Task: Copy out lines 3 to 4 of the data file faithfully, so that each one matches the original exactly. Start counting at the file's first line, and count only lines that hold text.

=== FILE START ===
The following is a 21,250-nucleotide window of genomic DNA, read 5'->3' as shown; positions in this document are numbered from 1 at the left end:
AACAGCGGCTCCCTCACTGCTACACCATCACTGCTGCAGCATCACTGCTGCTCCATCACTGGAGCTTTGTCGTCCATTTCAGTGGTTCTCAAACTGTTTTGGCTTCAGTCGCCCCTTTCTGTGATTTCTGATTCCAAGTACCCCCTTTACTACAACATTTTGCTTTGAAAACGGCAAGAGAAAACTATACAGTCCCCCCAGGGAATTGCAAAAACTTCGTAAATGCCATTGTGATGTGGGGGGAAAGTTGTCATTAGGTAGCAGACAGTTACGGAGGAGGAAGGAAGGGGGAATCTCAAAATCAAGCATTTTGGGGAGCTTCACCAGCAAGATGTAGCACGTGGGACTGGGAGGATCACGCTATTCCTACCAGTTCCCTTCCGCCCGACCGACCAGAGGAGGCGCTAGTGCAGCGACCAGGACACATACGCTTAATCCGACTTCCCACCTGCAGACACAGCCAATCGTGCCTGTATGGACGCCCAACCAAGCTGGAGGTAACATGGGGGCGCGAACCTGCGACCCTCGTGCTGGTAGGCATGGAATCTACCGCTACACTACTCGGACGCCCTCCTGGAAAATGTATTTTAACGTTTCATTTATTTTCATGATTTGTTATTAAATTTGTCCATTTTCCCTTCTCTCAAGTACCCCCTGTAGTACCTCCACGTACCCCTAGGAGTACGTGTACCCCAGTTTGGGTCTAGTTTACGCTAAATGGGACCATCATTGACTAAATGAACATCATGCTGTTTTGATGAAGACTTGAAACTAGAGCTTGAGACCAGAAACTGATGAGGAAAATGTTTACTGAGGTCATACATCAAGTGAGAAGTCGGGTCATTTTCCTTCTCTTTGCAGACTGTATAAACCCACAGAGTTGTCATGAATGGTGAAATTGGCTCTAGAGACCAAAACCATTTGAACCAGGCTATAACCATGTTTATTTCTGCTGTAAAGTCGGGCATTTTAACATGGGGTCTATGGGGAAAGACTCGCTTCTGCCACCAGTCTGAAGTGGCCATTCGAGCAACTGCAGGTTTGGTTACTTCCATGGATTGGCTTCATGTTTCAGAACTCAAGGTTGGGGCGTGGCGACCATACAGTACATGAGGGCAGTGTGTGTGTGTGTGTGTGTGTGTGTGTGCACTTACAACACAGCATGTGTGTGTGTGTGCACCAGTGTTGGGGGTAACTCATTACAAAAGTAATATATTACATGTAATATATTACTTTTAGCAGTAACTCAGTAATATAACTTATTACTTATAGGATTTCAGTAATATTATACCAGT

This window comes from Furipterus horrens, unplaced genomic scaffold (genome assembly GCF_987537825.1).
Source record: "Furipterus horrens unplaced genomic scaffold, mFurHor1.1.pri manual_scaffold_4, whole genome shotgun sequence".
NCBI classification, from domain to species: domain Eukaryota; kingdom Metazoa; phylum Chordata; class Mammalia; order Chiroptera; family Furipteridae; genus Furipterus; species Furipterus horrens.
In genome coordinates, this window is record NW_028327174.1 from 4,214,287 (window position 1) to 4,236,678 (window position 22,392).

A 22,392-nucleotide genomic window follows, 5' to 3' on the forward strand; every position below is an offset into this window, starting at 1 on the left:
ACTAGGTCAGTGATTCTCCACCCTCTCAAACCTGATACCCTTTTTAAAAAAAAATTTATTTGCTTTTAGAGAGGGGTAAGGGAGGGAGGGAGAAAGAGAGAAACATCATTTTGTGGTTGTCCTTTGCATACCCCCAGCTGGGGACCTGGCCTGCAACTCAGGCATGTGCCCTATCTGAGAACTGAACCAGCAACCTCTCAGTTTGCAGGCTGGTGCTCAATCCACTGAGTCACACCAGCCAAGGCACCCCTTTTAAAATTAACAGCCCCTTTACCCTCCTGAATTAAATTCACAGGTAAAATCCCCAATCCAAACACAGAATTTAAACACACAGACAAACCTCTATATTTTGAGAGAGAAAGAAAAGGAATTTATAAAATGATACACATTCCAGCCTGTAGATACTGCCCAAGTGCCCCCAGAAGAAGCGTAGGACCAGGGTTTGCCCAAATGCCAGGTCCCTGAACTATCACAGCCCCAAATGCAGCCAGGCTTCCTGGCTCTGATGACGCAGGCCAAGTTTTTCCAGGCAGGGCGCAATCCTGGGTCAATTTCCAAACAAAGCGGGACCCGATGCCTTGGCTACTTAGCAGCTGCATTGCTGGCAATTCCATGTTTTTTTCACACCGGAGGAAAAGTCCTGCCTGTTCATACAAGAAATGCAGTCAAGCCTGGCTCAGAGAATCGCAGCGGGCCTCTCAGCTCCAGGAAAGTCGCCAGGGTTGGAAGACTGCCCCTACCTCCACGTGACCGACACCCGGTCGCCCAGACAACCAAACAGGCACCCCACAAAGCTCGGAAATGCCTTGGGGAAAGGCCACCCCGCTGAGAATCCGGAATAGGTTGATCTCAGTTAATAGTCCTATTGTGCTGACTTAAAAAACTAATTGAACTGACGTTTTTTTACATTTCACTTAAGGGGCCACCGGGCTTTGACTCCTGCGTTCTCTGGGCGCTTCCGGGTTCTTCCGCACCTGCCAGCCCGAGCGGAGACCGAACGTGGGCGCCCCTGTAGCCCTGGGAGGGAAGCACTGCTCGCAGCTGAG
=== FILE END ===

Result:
This window comes from Furipterus horrens, unplaced genomic scaffold (genome assembly GCF_987537825.1).
Source record: "Furipterus horrens unplaced genomic scaffold, mFurHor1.1.pri manual_scaffold_4, whole genome shotgun sequence".